58-63: Quantum mechanics was developed between 1912-1927 through Danish physicist Niels Bohr, Austrian physicist Erwin Schrödinger, and German physicist Werner Heisenberg based in part on Max Planck’s 1905 proposed quantum of action.   Bohr’s quantization rules were ad hoc, but Schrödinger and Heisenberg derived those rules from first principles where electron particles “spread out over space” as a “wave function.”  Dirac showed that those laws could be derived through analogy with the dynamics of classical objects. He worked to try making quantum mechanics consistent with Einstein’s General Relativity. In 1929 discovered that if he modified the Schrödinger equation into matrices (set of four different coupled equations) he could consistently unify quantum mechanics with relativity with respect to electrons – and thereby predicted the existence of positrons.  A positron moving backward in time is exactly equivalent to an electron moving forward in time (first visualized by Feynman).

64-69: Virtual particle pairs come and go in space interacting with non-virtual particles for very short intervals.  In April, 1947, American experimentalist Willis Lamb and his student Robert C. Retherford discovered a way to visualize and measure the fine structure of hydrogen’s spectrum and thereby test Dirac’s equation. The results were not exactly as predicted resulting in a few years of work by several theorists leading to the realization that the experimental findings agreed with Dirac’s equation exactly when virtual particles were considered. (With a virtual positron and electron produced – the electron will drift toward the proton nuclear area while the virtual electron will drift outward beyond the orbital electron which will shift the charge distribution and thus energy levels seen at any given instant of observation.  Accounting for this effect, the prediction matches the experiment within 1 part in 105.  Using the same techniques, atomic parameters can be calculated with a precision of better than 1 part in 109.  It can be shown that virtual particles are responsible for MOST OF THE MEASURED MASS WE OBSERVE.  Nucleons consisting of 3 quarks actually also contain virtual particles and fields that convey the strong force between quarks.

70-73: A nucleon’s rest mass thus primarily consists of virtual particle pairs constituting the strong force between the quark constituents.  Extending this logic to empty space using Heisenberg’s Uncertainty Principle and other quantum mechanical rules – the calculated virtual mass/energy of the universe is wildly inaccurate by a factor of ~10120! This unsolved puzzle is known as the Cosmological Constant Problem as defined by Russian Cosmologist Yakov Zel’dovich ~1967.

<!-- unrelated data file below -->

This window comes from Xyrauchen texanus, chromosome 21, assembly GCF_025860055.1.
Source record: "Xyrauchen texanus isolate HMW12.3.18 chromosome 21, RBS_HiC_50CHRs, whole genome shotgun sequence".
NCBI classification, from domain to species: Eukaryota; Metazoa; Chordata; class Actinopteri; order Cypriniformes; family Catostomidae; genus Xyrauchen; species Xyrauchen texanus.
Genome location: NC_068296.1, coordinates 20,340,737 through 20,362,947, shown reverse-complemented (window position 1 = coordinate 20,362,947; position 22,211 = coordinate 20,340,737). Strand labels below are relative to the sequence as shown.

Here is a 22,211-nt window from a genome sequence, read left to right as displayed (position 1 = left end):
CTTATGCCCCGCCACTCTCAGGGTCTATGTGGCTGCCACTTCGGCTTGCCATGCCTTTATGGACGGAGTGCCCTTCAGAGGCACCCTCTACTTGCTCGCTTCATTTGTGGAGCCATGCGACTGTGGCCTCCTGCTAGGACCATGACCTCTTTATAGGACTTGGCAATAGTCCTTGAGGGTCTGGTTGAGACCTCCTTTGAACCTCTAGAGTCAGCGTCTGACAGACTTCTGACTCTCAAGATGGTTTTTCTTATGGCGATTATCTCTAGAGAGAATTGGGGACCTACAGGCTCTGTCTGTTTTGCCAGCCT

78-79: Measuring a Type 1a supernova’s brightening period then accounting for time dilation due to the universe’s expansion yielded the actual time of brightening in its rest-frame, which is shorter than measured in our relative motion frame.  Then comparing that data to galactic red-shift data yielded a more accurate measure of the universe’s expansion rate.

80-86: “In 1996, I was spending six weeks visiting Lawrence Berkeley Laboratory, lecturing on cosmology and discussing various science projects with my colleagues there.  I gave a talk about our claim that empty space might have energy, and afterward, Saul Perlmutter, a young physicist who was working on detecting distant supernovae, came up to me and said, ‘We will prove you wrong!’“ [This was referring to the Krauss’ suggestion that the universe was flat with 70% of the energy contained in empty space] Perlmutter’s group “Supernova Cosmology Project” produced their initial work in 1998 incorrectly suggesting that the universe was slowing in its rate of expansion.  Another team, “High-Z Supernova Search Team” lead by Brian Schmidt at Mount Stromlo Observatory in Australia obtained different results – suggesting an accelerating expansion thus pointing to a significant vacuum energy their request for additional telescope time was declined based on Perlmutter’s results that the universe was flat – dominated by matter.  Six months later Perlmutter’s group announced similar results in agreement with Schmidt’s team. The Nobel was later awarded to Saul Perlmutter, and to both Brian Schmidt and Adam G. Riess of the “High-Z” team.  The data fits a universe with 30% of the energy in matter and 70% of the energy within empty space.  Note that on Page 78, the 1998 BOOMERANG experiment coincidentally demonstrated that the universe is flat.